Yet Francis is
obscenely disturbingly wealthy. Men know about these problems, they just don’t care, or they rationalize it away.
Of course, this is a problem with pornography in general. A viewer has no way to know if the woman has consented, or if she is the victim of sex trafficking or other forms of sexual assault. Consent is presumed, if the viewer even considers it at all. This links back into so much in the world about consent and female-sexuality-as-subordinate-to-male-sexuality: we are presumed to be there for the “taking”. Rape statutes presume consent and the prosecution has to prove a lack of it. We have themes of sexual “awakenings” in which a young woman is “awakened” to her sexuality by being at the receiving end of male sexual behavior.
And the entire “nice guy” archetype is based on the idea that if only the male can find the right magic words, or convince us of what we secretly want anyway (so secretly that we don’t even know it ourselves) then everything will be fine. If only we could be liberated from prudery, we’d happily spend our day sucking cock.
We’re not people, after all. We’re just toys – sex dolls, quite literally, and usually broken ones at that.
So, let’s go back to that Missouri case.
The defendants – Girls Gone Wild and Joe Francis – argued that the plaintiff had expressed consent simply by being at the party. The jury foreman stated she was “playing to the camera” and “knew what she was doing” even though someone forcibly pulled off her top.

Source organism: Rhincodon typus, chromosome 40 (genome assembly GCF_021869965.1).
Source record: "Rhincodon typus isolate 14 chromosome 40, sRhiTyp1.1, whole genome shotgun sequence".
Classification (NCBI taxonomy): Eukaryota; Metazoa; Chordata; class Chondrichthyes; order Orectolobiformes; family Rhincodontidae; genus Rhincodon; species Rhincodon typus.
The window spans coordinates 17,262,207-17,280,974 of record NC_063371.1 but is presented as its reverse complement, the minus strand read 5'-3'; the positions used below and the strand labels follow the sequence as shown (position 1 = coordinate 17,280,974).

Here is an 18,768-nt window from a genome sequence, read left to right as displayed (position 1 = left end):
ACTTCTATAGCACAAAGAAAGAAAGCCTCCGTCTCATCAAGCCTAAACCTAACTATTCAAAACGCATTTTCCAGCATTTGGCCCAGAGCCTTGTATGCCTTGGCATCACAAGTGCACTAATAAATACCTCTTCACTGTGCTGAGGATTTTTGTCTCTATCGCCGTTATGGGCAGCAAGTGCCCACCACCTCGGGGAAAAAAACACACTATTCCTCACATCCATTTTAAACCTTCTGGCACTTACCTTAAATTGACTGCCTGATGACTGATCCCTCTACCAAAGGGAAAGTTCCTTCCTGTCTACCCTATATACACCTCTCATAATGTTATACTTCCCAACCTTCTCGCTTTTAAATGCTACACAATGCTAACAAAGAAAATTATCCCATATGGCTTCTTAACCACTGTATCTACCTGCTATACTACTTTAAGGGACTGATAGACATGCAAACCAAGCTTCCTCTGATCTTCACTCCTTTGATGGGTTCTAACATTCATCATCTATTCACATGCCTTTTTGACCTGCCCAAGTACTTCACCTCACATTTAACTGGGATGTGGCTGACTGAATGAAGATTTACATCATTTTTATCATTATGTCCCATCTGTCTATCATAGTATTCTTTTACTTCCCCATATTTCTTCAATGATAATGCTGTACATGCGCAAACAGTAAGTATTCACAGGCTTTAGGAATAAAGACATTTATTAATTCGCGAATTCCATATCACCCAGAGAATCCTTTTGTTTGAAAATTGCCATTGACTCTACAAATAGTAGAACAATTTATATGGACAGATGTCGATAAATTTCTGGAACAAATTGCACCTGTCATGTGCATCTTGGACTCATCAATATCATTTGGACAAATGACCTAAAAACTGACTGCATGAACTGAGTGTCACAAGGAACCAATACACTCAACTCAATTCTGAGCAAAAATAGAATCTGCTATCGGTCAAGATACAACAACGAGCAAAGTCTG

Could this be any more clear? We imply consent by merely existing.
As the website Web Gangsta recently wrote:
Web Watch can see the next Girls Gone Wild court case, where the lawyer simply stands up and presents their entire defense as “Your Honor – her mouth was saying no, but her body was saying yes. The defense rests.”
Silly us, forgetting and thinking we were people. Next time, don’t leave the kitchen, you skanky ho.
So, that’s why the GGW defense argument and the jury decision are this week’s Truth is Stranger Than Fiction: because if I were going to write a satirical news article about victim-blaming and rape apology in our society, I might well write an article in which a woman who was filmed while being sexually assaulted was told she “knew what she was doing” by simply being at the party/house/bar/hotel/danceclub/ballet/Lions Club fundraiser/PTA meeting.
And look! Somebody actually did it. But they weren’t fucking joking.